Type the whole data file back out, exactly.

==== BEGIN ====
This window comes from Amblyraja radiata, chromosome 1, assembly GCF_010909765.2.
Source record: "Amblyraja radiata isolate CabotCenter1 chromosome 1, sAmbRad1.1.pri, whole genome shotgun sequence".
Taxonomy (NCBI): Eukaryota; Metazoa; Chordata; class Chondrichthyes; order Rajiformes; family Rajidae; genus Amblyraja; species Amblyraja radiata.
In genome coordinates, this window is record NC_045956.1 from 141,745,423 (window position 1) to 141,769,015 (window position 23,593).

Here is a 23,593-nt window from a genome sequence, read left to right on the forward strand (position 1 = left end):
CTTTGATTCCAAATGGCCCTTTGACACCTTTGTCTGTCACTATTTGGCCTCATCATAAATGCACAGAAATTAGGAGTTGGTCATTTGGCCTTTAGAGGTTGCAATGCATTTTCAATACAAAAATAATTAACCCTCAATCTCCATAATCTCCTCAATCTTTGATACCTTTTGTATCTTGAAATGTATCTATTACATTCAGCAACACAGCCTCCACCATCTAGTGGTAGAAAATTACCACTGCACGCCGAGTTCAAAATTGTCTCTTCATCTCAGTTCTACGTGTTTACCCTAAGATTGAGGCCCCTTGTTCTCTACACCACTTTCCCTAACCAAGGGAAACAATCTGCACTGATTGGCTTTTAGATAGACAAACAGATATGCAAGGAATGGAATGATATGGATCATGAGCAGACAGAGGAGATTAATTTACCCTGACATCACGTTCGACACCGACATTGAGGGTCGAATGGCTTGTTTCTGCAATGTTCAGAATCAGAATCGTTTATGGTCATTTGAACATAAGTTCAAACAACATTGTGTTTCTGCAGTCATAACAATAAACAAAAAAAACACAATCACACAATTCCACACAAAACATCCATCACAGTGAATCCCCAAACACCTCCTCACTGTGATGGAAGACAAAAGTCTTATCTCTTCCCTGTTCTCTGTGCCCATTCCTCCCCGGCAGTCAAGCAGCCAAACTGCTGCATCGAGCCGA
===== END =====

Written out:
This window comes from Amblyraja radiata, chromosome 1, assembly GCF_010909765.2.
Source record: "Amblyraja radiata isolate CabotCenter1 chromosome 1, sAmbRad1.1.pri, whole genome shotgun sequence".
Taxonomy (NCBI): Eukaryota; Metazoa; Chordata; class Chondrichthyes; order Rajiformes; family Rajidae; genus Amblyraja; species Amblyraja radiata.
In genome coordinates, this window is record NC_045956.1 from 141,745,423 (window position 1) to 141,769,015 (window position 23,593).

Here is a 23,593-nt window from a genome sequence, read left to right on the forward strand (position 1 = left end):
CTTTGATTCCAAATGGCCCTTTGACACCTTTGTCTGTCACTATTTGGCCTCATCATAAATGCACAGAAATTAGGAGTTGGTCATTTGGCCTTTAGAGGTTGCAATGCATTTTCAATACAAAAATAATTAACCCTCAATCTCCATAATCTCCTCAATCTTTGATACCTTTTGTATCTTGAAATGTATCTATTACATTCAGCAACACAGCCTCCACCATCTAGTGGTAGAAAATTACCACTGCACGCCGAGTTCAAAATTGTCTCTTCATCTCAGTTCTACGTGTTTACCCTAAGATTGAGGCCCCTTGTTCTCTACACCACTTTCCCTAACCAAGGGAAACAATCTGCACTGATTGGCTTTTAGATAGACAAACAGATATGCAAGGAATGGAATGATATGGATCATGAGCAGACAGAGGAGATTAATTTACCCTGACATCACGTTCGACACCGACATTGAGGGTCGAATGGCTTGTTTCTGCAATGTTCAGAATCAGAATCGTTTATGGTCATTTGAACATAAGTTCAAACAACATTGTGTTTCTGCAGTCATAACAATAAACAAAAAAAACACAATCACACAATTCCACACAAAACATCCATCACAGTGAATCCCCAAACACCTCCTCACTGTGATGGAAGACAAAAGTCTTATCTCTTCCCTGTTCTCTGTGCCCATTCCTCCCCGGCAGTCAAGCAGCCAAACTGCTGCATCGAGCCGA